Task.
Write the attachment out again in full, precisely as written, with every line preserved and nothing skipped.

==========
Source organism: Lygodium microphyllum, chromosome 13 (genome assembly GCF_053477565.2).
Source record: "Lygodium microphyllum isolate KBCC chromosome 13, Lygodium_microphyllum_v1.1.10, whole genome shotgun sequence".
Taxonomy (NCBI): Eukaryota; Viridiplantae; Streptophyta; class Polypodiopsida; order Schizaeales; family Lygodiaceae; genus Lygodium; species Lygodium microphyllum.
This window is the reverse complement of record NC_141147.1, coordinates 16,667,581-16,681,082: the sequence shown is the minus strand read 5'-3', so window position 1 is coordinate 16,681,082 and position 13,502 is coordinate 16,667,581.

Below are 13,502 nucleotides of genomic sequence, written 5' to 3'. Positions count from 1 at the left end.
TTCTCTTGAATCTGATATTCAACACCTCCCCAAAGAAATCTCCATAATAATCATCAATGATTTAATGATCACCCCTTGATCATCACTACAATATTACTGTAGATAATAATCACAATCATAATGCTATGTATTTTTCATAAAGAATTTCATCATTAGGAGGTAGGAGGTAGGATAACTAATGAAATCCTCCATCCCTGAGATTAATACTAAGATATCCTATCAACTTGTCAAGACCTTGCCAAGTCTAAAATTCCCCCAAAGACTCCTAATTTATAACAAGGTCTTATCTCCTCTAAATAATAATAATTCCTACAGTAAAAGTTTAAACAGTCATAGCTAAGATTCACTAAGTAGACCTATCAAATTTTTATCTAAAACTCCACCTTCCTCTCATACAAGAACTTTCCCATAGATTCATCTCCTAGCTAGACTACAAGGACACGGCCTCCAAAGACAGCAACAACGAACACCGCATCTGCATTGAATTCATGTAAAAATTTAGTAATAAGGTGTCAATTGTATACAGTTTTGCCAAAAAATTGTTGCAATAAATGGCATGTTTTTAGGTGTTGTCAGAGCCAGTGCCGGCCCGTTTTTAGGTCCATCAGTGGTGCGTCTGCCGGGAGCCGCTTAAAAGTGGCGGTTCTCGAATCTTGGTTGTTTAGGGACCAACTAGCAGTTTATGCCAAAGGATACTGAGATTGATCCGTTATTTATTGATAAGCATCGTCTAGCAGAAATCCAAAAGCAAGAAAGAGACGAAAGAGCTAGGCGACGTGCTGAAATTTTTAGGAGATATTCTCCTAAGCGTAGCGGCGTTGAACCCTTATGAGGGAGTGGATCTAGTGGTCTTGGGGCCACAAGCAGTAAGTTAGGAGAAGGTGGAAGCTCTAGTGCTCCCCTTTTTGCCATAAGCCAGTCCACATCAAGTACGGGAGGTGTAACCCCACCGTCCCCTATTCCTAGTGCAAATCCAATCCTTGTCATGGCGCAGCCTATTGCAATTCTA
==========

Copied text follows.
Source organism: Lygodium microphyllum, chromosome 13 (genome assembly GCF_053477565.2).
Source record: "Lygodium microphyllum isolate KBCC chromosome 13, Lygodium_microphyllum_v1.1.10, whole genome shotgun sequence".
Taxonomy (NCBI): Eukaryota; Viridiplantae; Streptophyta; class Polypodiopsida; order Schizaeales; family Lygodiaceae; genus Lygodium; species Lygodium microphyllum.
This window is the reverse complement of record NC_141147.1, coordinates 16,667,581-16,681,082: the sequence shown is the minus strand read 5'-3', so window position 1 is coordinate 16,681,082 and position 13,502 is coordinate 16,667,581.

Below are 13,502 nucleotides of genomic sequence, written 5' to 3'. Positions count from 1 at the left end.
TTCTCTTGAATCTGATATTCAACACCTCCCCAAAGAAATCTCCATAATAATCATCAATGATTTAATGATCACCCCTTGATCATCACTACAATATTACTGTAGATAATAATCACAATCATAATGCTATGTATTTTTCATAAAGAATTTCATCATTAGGAGGTAGGAGGTAGGATAACTAATGAAATCCTCCATCCCTGAGATTAATACTAAGATATCCTATCAACTTGTCAAGACCTTGCCAAGTCTAAAATTCCCCCAAAGACTCCTAATTTATAACAAGGTCTTATCTCCTCTAAATAATAATAATTCCTACAGTAAAAGTTTAAACAGTCATAGCTAAGATTCACTAAGTAGACCTATCAAATTTTTATCTAAAACTCCACCTTCCTCTCATACAAGAACTTTCCCATAGATTCATCTCCTAGCTAGACTACAAGGACACGGCCTCCAAAGACAGCAACAACGAACACCGCATCTGCATTGAATTCATGTAAAAATTTAGTAATAAGGTGTCAATTGTATACAGTTTTGCCAAAAAATTGTTGCAATAAATGGCATGTTTTTAGGTGTTGTCAGAGCCAGTGCCGGCCCGTTTTTAGGTCCATCAGTGGTGCGTCTGCCGGGAGCCGCTTAAAAGTGGCGGTTCTCGAATCTTGGTTGTTTAGGGACCAACTAGCAGTTTATGCCAAAGGATACTGAGATTGATCCGTTATTTATTGATAAGCATCGTCTAGCAGAAATCCAAAAGCAAGAAAGAGACGAAAGAGCTAGGCGACGTGCTGAAATTTTTAGGAGATATTCTCCTAAGCGTAGCGGCGTTGAACCCTTATGAGGGAGTGGATCTAGTGGTCTTGGGGCCACAAGCAGTAAGTTAGGAGAAGGTGGAAGCTCTAGTGCTCCCCTTTTTGCCATAAGCCAGTCCACATCAAGTACGGGAGGTGTAACCCCACCGTCCCCTATTCCTAGTGCAAATCCAATCCTTGTCATGGCGCAGCCTATTGCAATTCTA